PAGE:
Rust is a silent killer of cars, inconspicuously creeping in, concealing its calamitous presence in the undercarriage, door frame, and internal mechanics. Understanding top car rust myths – and taking appropriate action when cleaning and storing your coupe – can help you steer clear of the worst impacts vehicle corrosion.

Before we get rolling on the myths and misconceptions about vehicle rust it’s important to explain why cars get rusty in the first place. As our car rust prevention experts can explain, rust is the electrochemical process of iron-based metals breaking down due to exposure to water (or even just moisture) and oxygen. This occurs in virtually all cars, even newer models, despite advances in outer coatings and the use of alloys as opposed to pure iron. But anything containing iron (including steel, a common component in cars) is going to rust eventually. The question is, how long can you prolong that reality? Answer: Quite a long time, if you’re cautious and using the right cleaning processes and storage tools.

Regular and thorough cleaning AND drying, as well as the use of a rust prevention car cover, can go a long way.

Most Common Car Rust Myths

  • Myth No. 1: Vehicle rust is usually visible. Unfortunately, oxidation (the chemical process that causes rust) frequently occurs in the areas of a vehicle that aren’t blatantly obvious. People are often concerned about how rust will impact the look of the car, but that doesn’t typically happen until the later stages. Early signs of rust – the point at which mitigating it is most effective – often go unnoticed, particularly on the undercarriage and inner components, which are some of the most vulnerable. Once rust sets in, car owners are faced with some potentially expensive solutions for getting rid of it. It’s always better to approach with a preventative solution.
  • Myth No. 2: Newer cars won’t rust. If you’re comparing cars made today to those produced decades ago, then yes, modern cars have an advantage when it comes to corrosion. (Cheap cars made in the 1970s started to rust almost as soon as they hit the docks. Owners of classic cars have to be especially careful when it comes to automobile rust prevention.)  However, that doesn’t mean newer cars are immune. Many newer models on the market are manufactured with a layer of plastic around the chassis, but this is primarily to improve fuel economy and reduce wind resistance. What it won’t do is block moisture and dirt from worming their way into the undercarriage and other components. That creates a perfect environment for rust and other forms of corrosion to take hold.
  • Myth No. 3: Regular car washing makes a vehicle more prone to rust. We think this misconception arose from the notion that high-pressure water and/or harsh chemical cleaners might cause damage to paint, increasing the car’s vulnerability to corrosion. The reality is that when you wash the car, you’re clearing out the dirt and other impurities that can accelerate metal corrosion over time. This is especially true in northern states during the winter months, when salt covers the roads, as a build up of salt can hasten the rust process. Because this is a particular problem with the undercarriage, be sure to wash underneath your car with either a pressure washer or in an automatic car wash. (And don’t put any type of car cover on your vehicle until it’s fully dried, as this can trap moisture inside, potentially kick-starting the rust process.)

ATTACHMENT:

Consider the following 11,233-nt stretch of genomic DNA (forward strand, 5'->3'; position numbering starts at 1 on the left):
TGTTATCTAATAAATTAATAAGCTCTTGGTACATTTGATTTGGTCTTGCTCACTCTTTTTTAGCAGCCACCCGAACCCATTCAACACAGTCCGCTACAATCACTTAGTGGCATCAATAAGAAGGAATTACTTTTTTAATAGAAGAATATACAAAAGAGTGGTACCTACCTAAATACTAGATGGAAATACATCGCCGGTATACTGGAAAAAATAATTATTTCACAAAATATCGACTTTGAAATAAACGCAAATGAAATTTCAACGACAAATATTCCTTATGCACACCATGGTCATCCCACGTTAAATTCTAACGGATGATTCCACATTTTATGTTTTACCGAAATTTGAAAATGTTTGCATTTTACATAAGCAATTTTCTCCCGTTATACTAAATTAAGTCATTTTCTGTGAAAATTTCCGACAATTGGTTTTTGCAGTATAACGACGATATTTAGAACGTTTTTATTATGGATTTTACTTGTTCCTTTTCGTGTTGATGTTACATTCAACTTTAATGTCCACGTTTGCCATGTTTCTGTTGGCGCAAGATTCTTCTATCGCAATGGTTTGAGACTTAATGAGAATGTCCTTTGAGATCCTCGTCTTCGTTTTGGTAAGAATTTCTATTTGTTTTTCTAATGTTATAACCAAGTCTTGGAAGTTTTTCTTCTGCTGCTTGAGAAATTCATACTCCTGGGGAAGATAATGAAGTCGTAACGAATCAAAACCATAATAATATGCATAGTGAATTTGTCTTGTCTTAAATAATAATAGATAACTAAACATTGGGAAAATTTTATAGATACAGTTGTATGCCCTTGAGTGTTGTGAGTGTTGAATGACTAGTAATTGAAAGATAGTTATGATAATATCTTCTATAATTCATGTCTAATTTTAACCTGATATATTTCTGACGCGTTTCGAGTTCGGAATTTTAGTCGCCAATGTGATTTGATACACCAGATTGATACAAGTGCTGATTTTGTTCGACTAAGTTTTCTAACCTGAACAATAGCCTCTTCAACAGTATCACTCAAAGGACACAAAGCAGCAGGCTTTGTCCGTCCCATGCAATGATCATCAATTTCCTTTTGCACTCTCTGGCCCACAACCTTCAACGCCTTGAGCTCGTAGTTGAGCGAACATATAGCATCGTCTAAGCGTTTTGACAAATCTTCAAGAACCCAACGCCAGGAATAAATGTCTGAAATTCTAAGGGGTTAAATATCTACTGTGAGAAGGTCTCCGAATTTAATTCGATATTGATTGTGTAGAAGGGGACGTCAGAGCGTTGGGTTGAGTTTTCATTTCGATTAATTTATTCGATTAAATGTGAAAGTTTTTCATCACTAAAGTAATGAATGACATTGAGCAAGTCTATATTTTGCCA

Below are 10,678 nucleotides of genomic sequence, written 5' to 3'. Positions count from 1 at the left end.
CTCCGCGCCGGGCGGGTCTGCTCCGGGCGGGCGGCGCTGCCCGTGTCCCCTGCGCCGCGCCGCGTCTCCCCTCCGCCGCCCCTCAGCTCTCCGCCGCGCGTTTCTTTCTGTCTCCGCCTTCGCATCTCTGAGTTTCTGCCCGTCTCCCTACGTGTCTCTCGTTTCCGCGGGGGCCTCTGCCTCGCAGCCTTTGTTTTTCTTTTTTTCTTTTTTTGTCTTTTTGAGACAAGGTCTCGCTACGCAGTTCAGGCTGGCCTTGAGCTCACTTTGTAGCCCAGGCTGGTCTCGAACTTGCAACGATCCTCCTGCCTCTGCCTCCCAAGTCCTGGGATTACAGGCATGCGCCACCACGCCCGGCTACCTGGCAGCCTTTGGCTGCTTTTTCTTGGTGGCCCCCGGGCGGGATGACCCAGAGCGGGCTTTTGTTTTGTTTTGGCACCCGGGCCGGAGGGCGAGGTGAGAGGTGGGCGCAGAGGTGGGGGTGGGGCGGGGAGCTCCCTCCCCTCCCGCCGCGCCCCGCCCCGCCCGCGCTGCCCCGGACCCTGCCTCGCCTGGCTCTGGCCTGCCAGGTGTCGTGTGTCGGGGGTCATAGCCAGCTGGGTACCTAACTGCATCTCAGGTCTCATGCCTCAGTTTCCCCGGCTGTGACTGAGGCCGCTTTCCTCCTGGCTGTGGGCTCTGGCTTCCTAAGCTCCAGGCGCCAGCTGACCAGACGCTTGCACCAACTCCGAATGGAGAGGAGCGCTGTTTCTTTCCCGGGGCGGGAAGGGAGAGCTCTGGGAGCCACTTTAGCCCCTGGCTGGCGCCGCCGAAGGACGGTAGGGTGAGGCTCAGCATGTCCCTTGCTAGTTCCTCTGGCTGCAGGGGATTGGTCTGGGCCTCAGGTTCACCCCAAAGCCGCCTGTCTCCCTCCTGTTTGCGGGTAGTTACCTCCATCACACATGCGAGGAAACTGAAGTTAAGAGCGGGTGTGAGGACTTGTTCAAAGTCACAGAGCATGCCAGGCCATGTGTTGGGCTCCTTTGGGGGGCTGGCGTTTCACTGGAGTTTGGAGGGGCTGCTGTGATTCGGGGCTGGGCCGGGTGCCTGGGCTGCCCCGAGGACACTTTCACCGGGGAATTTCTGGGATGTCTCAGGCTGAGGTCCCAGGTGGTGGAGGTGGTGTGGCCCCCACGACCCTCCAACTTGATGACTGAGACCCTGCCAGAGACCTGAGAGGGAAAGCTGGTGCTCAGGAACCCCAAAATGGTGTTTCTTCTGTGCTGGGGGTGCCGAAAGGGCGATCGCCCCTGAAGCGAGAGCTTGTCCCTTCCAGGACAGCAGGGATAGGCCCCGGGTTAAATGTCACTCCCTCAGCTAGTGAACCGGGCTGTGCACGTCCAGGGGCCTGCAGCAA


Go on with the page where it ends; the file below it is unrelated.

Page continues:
• Myth No. 4: Car rust risk is the same no matter where you live. Although it’s true that there is the potential for rust no matter where you’re parked, the reality is there are some climates where vehicles are more vulnerable to oxidation. Exposure to moisture is a big factor. That’s why your car is more likely to develop rust in Louisiana than Nevada. An aggravating factor in the corrosion process is salt., which boosts water’s ability to carry electrons. If you live on the coast, your vehicle is going to be at higher risk of rust than someone living further inland (assuming the latter isn’t exposed to copious amounts of road salt in the winter; road de-icers are known to cause $3 billion annually in vehicle rust costs).
  • Myth No. 5: Cars kept in garages or under car covers won’t rust. Garages do help protect vehicles from many of the external pollutants to which they may otherwise be exposed if parked on the driveway, street, or parking lot. But garages aren’t necessarily a shield-all. Neither are car covers, for that matter. The bigger factor is ensuring the car is both clean and dry when it goes into storage. You also want to limit the amount of moist air to which the vehicle is exposed while in storage. We recommend using a Zerust car cover – whether in a garage or elsewhere – because it not only protects against the elements, but the chemical rusting process as well.

prevent car rust car coverMany factors play into how fast a car will rust, including which iron alloy components are used, the thickness of those materials, the local climate, and the degree of care one puts into cleaning and storage. Vehicle owners can slow the process considerably by washing their car regularly, drying it thoroughly and keeping it parked in a cool, dry space. Lots of car coverings will offer some degree of protection against sun, water, and dust, but only Zerust car covers with vapor corrosion inhibiting (VCI) technology effectively protect against rust and corrosion without expensive anti-rust treatments. We offer four different sizes – lined or unlined – priced between $250 and $400, each offering a full five years of active, anti-rust protection.

If you have questions about our car covers or the best size fit for your vehicle, our dedicated rust prevention specialists are available with prompt answers.

Contact Zerust for information on car covers and information on preventing classic car rust by emailing us or calling (330) 405-1965.

Additional Resources:

How to Prevent and Remove Rust on Your Car Like a Pro, Jan. 10, 2022, By Ben Wojdyla, Popular Mechanic

More Blog Entries:

Zerust Car Covers Help Prevent Undercarriage Rust, March 12, 2021, VCI Car Cover Rust Prevention Blog